The Point of Software Defined Networking

Carole Warner Reece

I’ve been thinking about many of the topics that were discussed in the recent Software Defined Data Center (SDDC) Symposium and Networking Field Day (NFD6) meetings I attended last month.

What really stands out for me is that the use case for Software Defined Networking (SDN) is extremely compelling – simplistically stated, SDN is the ability to simplify network operation through automation. But that is not the complete story — SDN provides an opportunity to make the network more transparent, applications more visible, and business requirements more integrated.

Nuage Networks talked about SDN and the importance of abstractions. For example, the abstraction of a network service such as a firewall would be the templates that set policy and resources for the firewall. The network administrator would design and configure the service template, and the users would just permitted or denied access to resources based on the firwall policies.

However, in the near term SDN abstraction of services and network automation simply will not be available pervasively across an organization. So a good question is where can SDN be effectively applied now, is it data centers or the enterprise or with service providers or someplace else?

Many of my customers are enterprise based. They are looking to reduce operational risk (of moves and changes) while supporting business agility. For the enterprise user, I see a couple of questions:

  • What is the timeframe for SDN for the enterprise when they already have an installed base of network gear?
  • Can they connect new SDN technology to existing legacy systems and achieve business benefits?
  • Will the technology threaten people’s jobs? (If so, it will be very hard to bring it into enterprise.)

One underlying IT issue is that compute / storage / network connectivity / network services are often very separate groups in an organization. A specific technology such as SDN is not going to resolve organizational processes or operational issues between separate groups.

Several aspects of cloud based computing have made the SDDC the best fit for the initial focus of SDN:

  • Cloud based computing is an environment where multiple organizations are using shared resources. (They are using the cloud to reduce operational costs/risks and to provide business agility.)
  • The cloud service provider is a new organization. Their business processes have not been entrenched for years.
  • Cloud computing can include compute, storage, and network services. The details of cloud computing are hidden from the end user. The end user just needs to attach to it, and they do not have to completely change their existing business processes to use them.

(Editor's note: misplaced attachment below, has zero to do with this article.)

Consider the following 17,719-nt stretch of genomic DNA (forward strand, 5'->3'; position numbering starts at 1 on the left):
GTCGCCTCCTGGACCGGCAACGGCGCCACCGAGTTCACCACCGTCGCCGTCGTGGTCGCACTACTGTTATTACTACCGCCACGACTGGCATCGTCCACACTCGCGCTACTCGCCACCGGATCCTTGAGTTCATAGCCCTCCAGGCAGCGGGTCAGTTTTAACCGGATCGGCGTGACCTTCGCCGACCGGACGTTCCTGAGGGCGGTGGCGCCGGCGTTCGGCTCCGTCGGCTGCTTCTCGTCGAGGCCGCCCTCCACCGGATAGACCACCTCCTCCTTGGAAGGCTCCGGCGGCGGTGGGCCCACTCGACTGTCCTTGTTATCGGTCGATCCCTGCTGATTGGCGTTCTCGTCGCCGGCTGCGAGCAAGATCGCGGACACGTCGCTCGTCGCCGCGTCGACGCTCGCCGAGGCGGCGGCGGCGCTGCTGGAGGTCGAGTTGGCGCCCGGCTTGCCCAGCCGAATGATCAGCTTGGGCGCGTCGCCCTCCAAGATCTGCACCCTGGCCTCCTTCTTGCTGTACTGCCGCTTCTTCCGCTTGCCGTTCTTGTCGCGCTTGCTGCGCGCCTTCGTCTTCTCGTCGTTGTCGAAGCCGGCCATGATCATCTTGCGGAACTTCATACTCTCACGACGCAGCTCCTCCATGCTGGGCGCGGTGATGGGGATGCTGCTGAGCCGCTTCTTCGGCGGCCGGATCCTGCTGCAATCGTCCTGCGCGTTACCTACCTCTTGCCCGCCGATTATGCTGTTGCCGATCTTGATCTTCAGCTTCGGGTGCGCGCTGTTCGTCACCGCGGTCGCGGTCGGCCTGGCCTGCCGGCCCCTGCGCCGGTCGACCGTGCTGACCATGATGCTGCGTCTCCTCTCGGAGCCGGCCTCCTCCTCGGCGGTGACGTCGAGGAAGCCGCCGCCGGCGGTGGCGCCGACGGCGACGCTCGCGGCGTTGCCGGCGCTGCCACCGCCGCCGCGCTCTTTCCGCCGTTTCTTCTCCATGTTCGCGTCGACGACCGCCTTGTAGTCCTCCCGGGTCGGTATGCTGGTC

• Policy management can centralized to a cloud. For the emerging SDN tools, centralized control is quite helpful. Templates can be centrally developed for the cloud environment, and then applied to diverse user groups.

One speaker from Plexxi said that SDDC can provide a system level perspective of the network based on business requirements.

Will SDN investments meet ROI requirements? Maybe not initially, but eventually SDN will help us model applications across entire system. It will make networks more agile and responsive to business requirements. SDN will make the business perform better when the network is better supporting the applications. I’m looking forward to deploying it.

— cwr

Twitter: @cwreece



This is my first article reviewing the technologies and discussions from NFD6. The Networking Tech Field Day events are organized by Gestalt IT who also select the delegates. Gestalt IT covered most of my travel expenses. (Thanks again Stephen, Tom, and Claire for both putting together the event and inviting me to participate!)

These events are sponsored by networking vendors who therefore indirectly cover the NFD delegate’s travel expenses. In addition to a presentation, vendors may give the delegates shirts, pens, or other promotional items. The vendors sponsoring Tech Field Day events do not ask for, nor are they promised any kind of consideration in articles or blogs by delegates. The time spent in presentations and discussion does get me and the other delegate looking at and thinking about the various vendors’ products, marketing spin, and their points of view. I intend to remain as objective as possible, and all opinions expressed here are my own and not those of sponsoring vendors or my employer.

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